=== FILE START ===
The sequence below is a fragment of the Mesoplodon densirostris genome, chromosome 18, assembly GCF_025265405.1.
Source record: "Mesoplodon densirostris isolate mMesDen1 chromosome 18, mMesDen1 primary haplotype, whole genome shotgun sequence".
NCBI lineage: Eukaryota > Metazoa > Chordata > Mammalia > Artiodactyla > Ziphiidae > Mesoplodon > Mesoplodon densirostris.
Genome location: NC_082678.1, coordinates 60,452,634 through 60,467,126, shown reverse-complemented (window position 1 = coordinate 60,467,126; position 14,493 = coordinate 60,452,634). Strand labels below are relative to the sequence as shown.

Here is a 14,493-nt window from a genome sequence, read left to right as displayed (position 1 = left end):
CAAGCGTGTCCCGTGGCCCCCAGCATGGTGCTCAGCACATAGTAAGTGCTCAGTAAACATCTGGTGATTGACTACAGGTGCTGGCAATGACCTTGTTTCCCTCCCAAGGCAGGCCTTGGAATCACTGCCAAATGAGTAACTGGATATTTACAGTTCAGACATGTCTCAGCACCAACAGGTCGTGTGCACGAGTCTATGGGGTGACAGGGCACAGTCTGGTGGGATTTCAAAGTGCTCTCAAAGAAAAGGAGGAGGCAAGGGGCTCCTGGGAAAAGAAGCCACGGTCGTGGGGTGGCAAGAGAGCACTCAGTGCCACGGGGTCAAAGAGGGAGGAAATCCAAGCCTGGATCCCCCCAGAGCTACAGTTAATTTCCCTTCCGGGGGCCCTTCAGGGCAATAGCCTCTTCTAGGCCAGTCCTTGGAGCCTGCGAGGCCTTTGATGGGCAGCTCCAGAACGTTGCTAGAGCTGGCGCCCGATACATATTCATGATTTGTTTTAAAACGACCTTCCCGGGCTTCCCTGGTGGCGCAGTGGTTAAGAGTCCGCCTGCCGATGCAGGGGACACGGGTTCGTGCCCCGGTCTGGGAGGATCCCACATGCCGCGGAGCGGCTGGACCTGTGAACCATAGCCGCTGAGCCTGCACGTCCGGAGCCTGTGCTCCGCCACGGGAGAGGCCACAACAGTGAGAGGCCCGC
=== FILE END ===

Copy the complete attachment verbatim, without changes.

The sequence below is a fragment of the Mesoplodon densirostris genome, chromosome 18, assembly GCF_025265405.1.
Source record: "Mesoplodon densirostris isolate mMesDen1 chromosome 18, mMesDen1 primary haplotype, whole genome shotgun sequence".
NCBI lineage: Eukaryota > Metazoa > Chordata > Mammalia > Artiodactyla > Ziphiidae > Mesoplodon > Mesoplodon densirostris.
Genome location: NC_082678.1, coordinates 60,452,634 through 60,467,126, shown reverse-complemented (window position 1 = coordinate 60,467,126; position 14,493 = coordinate 60,452,634). Strand labels below are relative to the sequence as shown.

Here is a 14,493-nt window from a genome sequence, read left to right as displayed (position 1 = left end):
CAAGCGTGTCCCGTGGCCCCCAGCATGGTGCTCAGCACATAGTAAGTGCTCAGTAAACATCTGGTGATTGACTACAGGTGCTGGCAATGACCTTGTTTCCCTCCCAAGGCAGGCCTTGGAATCACTGCCAAATGAGTAACTGGATATTTACAGTTCAGACATGTCTCAGCACCAACAGGTCGTGTGCACGAGTCTATGGGGTGACAGGGCACAGTCTGGTGGGATTTCAAAGTGCTCTCAAAGAAAAGGAGGAGGCAAGGGGCTCCTGGGAAAAGAAGCCACGGTCGTGGGGTGGCAAGAGAGCACTCAGTGCCACGGGGTCAAAGAGGGAGGAAATCCAAGCCTGGATCCCCCCAGAGCTACAGTTAATTTCCCTTCCGGGGGCCCTTCAGGGCAATAGCCTCTTCTAGGCCAGTCCTTGGAGCCTGCGAGGCCTTTGATGGGCAGCTCCAGAACGTTGCTAGAGCTGGCGCCCGATACATATTCATGATTTGTTTTAAAACGACCTTCCCGGGCTTCCCTGGTGGCGCAGTGGTTAAGAGTCCGCCTGCCGATGCAGGGGACACGGGTTCGTGCCCCGGTCTGGGAGGATCCCACATGCCGCGGAGCGGCTGGACCTGTGAACCATAGCCGCTGAGCCTGCACGTCCGGAGCCTGTGCTCCGCCACGGGAGAGGCCACAACAGTGAGAGGCCCGC